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Posts Tagged ‘playground equipment


We are so lucky to live in the Cartmel Peninsula in the North West of England.  The area is populated with beautiful little towns that have their own characters and treasures.

Cartmel

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Source: Visit Cumbria

Cartmel is considered to be one of the best places to live in the country and boasts; a race track, riding stable, Michelin Stared L’enclume,  a magnificent priory and of course the world famous Sticky Toffee Pudding.  There are also many wonderful pubs to eat in, a brewery, artisan bakery and cheese maker and many lovely little shops that sell beautiful gifts.  The town is  protected by the watchful eye of the medieval priory that dates back to 667 AD.  The town successfully embraces the modern world without removing the medieval element of the town.  Chris Evans (BBC 2) describes it as a, ‘Thimble full of diamonds’.  and many more people are continuing to discover the secret that locals already knew – how wonderful Cartmel is.

Cark in Cartmel

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Source: Ian Taylor

Cark is very reminiscent of 1950’s Britain with the river Eea at its core.  It has a railway station, hairdressers, two pubs, artisan bakers, garden centre, access to the estuary, a small business park and of course the pièce de résistance – Holker Hall.  Cark was originally an industrial town built round a watermill that was used in the production of cotton.  The river is much smaller than it used to be but the high tides restores the river to its original height and makes the estuary look like a magical place.  The estuary is a place of scientific interest and school children come from all over the north west to conduct surveys of the river.  Annually scientists come to study the plants and animals in the estuary.

Holker Hall

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Source: Visit Cumbria

Holker Hall is a magnificent stately home with beautiful gardens.  It is owned ny the Cavendish family, who own lots of property and land all over the Cartmel and Furness area.  Houses owned by the Cavendish’s are painted a special blue colour which distinguishes them from privately owned houses. Many events are run at the Hall including the famous Garden Festival.  You can buy local produce from their farm shop, enjoy a high class meal and of course look around the hall itself.

Haverthwaite and Backbarrow

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Source: Steam Railway Lines

Haverthwaite and Backbarrow are separated by the A590 and were possibly Viking settlements.  Haverthwaite is home to the Lakeside and Haverthwaite Railway which takes you directly to lake Windermere where you can go on a lake cruise, visit the Aquarium of the lakes or enjoy a top notch cream tea at the Lakeside Hotel.  Over the course of the year the railway hold children’s events such as, ‘Thomas Weekend’, and ‘Witches and Wizards’.

Playdale Playgrounds and Lakeland Motor Museum

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Source: Playdale Playgrounds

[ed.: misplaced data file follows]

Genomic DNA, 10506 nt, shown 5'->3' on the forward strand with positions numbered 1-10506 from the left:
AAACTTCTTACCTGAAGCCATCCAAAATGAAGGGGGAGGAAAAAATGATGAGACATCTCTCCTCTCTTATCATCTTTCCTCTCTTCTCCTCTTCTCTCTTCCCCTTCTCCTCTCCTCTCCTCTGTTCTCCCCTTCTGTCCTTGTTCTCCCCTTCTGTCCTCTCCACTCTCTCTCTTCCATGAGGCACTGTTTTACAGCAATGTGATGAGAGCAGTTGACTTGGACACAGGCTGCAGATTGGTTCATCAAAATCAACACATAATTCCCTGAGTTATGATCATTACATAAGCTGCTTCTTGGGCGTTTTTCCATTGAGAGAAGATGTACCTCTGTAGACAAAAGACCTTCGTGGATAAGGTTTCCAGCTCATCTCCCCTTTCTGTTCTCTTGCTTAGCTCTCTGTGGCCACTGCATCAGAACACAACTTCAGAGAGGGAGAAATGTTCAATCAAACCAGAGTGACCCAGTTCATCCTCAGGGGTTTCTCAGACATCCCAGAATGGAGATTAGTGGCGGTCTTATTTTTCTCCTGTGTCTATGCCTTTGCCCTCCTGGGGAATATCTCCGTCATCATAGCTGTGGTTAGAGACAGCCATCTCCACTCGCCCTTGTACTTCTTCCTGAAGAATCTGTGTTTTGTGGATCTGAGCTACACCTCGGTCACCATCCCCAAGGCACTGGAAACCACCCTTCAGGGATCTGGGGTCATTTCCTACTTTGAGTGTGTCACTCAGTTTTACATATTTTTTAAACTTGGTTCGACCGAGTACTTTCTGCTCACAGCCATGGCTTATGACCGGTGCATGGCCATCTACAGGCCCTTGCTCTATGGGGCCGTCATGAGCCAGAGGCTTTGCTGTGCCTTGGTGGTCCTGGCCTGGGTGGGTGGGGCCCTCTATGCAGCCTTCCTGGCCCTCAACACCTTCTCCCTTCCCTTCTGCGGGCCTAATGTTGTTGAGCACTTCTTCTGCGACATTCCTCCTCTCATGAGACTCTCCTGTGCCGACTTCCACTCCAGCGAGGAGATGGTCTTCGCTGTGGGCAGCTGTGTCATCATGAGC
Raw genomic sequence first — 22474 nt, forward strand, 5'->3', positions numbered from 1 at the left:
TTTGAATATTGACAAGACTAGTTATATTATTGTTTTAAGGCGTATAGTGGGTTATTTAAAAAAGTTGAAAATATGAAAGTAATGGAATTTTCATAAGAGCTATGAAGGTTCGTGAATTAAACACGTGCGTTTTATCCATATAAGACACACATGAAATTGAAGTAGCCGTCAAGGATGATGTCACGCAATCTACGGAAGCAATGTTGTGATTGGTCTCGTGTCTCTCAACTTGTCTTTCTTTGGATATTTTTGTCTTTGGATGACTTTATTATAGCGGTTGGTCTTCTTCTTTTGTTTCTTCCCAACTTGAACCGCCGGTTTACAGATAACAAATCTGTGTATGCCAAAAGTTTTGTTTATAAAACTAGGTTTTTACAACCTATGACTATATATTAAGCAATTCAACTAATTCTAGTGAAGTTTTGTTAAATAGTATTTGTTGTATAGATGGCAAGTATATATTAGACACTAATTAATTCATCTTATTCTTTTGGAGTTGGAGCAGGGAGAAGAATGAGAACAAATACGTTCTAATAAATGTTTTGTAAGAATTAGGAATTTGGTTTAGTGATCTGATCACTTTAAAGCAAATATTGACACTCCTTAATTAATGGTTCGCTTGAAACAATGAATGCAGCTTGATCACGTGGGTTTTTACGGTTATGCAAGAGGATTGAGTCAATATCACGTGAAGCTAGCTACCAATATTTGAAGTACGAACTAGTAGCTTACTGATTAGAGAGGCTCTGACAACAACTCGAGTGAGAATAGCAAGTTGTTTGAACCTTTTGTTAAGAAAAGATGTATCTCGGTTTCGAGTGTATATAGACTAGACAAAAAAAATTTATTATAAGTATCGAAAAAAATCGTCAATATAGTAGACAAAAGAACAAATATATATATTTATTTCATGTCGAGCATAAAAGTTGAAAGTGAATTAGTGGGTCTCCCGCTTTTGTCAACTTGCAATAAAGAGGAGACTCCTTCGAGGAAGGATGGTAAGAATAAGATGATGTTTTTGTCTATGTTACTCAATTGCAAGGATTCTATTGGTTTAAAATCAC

In Haverthwaite itself Playdale Playgrounds designs and builds playground equipment which is exported all over the world – they have even won awards for exporting.  This timber yard turned playground equipment manufacturer has made play magical for children all over the country.  If you are into cars and yummy food then the Lakeland Motor Museum is the place for you.

Flookburgh

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Source: Sky Dive North West

 

Flookburgh is a small village dominated by the local fishing trade, it is believed that its name originates from the word, ‘Flukes’, a flat fish found in the area.  Some of the houses even advertise that they sell potted shrimps.  The square bustles with a sandwich shop, convenience store, chemist, pub, hairdressers and village hall.  Down a long straight road, known locally as the, Mile Road, you can find Willow Water, the factory where Cartmel Sticky Toffee Pudding is now produced, Duckys Park Farm,  the Haven Lakeland Holiday Park and Cark Airfield which is home to mega car boot sales, Sky Dive North West and the annual Steam Gathering.

Allithwaite

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Source: Cumbria Wildlife Trust

Allithwaite is a small village between Flookburgh and Grange, it is near to Humphrey Head, which is a limestone outcrop looking out onto Morecambe Bay.  According to folk law, the last wolf in England met a grizzly end after being chased to the end of the cliff with men wielding spears.  There is a street in Allithwaite called Greendales which may or may not be a reference to Postman Pat.  You can enjoy drinks and food in the local pub called The Pheasant and children can enjoy the well maintained playground near to the school.  The church and the school over look the rolling countryside.

Grange Over Sands

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Source: Wordsworth Country

Grange over Sands may have started off as a storage place of grain by the Cartmel monks.  It became a fishing village then a popular Edwardian tourist attraction which boomed during the Victorian era.  Before the River Kent was redirected, Grange was really a beach and ferries operated to jetties leading to the promenade.  The prom is well maintained by volunteers and hosts Prom Art during the summer months.  The railway station is at the end of the prom near to the ornamental gardens.  It has always been traditional to wave at the train going past as you walk along the prom.